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Dealing with Boredom and the ‘Seeking Mind’
kim gold

In the yoga community, there can sometimes be a halo around yoga that states that yoga---done properly---can only be beneficial. This type of thinking goes: If you somehow got injured in a yoga class, then you were either: 1) doing the posture incorrectly or 2) not actually doing "yoga" because you weren't paying attention to your body and perhaps striving toward difficult poses before you were ready.

While there may be some truth to both statements above, I have a somewhat different take on yoga injuries. Mine is that our bodily human existence is marked by impermanence. We fight against this impermanence, because it is one of the most difficult things to accept. Our bodies have an expiration date, and for varying reasons due to genetics, lifestyle, circumstance, and a combination of all three, we get hurt. We get hurt climbing out of bed, walking down stairs, or even just sitting too much (being sedentary has its own dire health risks). Human existence is by nature risky, and yoga class is not a special bubble that protects from this reality.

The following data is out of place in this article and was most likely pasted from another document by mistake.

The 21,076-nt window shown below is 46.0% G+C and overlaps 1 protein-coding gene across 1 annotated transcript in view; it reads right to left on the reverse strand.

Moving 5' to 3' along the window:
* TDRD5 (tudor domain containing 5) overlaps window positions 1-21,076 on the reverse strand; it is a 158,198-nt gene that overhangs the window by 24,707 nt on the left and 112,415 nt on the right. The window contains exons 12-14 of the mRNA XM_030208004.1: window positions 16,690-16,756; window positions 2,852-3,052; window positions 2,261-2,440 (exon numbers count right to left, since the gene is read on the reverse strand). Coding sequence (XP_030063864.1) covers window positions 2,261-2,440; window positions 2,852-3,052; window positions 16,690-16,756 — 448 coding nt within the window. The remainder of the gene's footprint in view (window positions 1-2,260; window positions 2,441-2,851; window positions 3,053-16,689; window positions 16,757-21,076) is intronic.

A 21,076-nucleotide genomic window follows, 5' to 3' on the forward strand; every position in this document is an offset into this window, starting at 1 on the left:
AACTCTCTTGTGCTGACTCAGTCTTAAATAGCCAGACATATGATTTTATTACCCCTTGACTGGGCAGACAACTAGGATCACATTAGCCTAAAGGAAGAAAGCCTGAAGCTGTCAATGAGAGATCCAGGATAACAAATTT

The idea that if you just get into the proper "alignment" for a pose gives a false sense of security. While there are basic principles of sound body mechanics, every skeleton is structured differently. Every body has its own quirks, its own unique composition. One alignment cue does not fit all, and may help one student and injure another. Likewise, a student can be mindful, careful, and moving in tune with their body and an underlying condition years in the making can pop up and cause an injury.

This doesn't mean that teachers and students should not strive to do poses in a way that respects proper body mechanics, and cultivates mindfulness. This will certainly increase your chances of a safe and sustainable practice, and this is how we teach at our studio. However, we need to accept that yoga asana is not a special bubble that can only heal. It is an activity just like any other, subject to the fundamental impermanence of this plane of existence. Accepting that, and accepting the risk, is an important part of the practice and helps us to approach yoga asana with a more realistic mindset. We won't over-focus on asana, and move toward the more challenging aspect of the practice: working with the mind and its tendency toward clinging and aversion, and all the suffering that entails.




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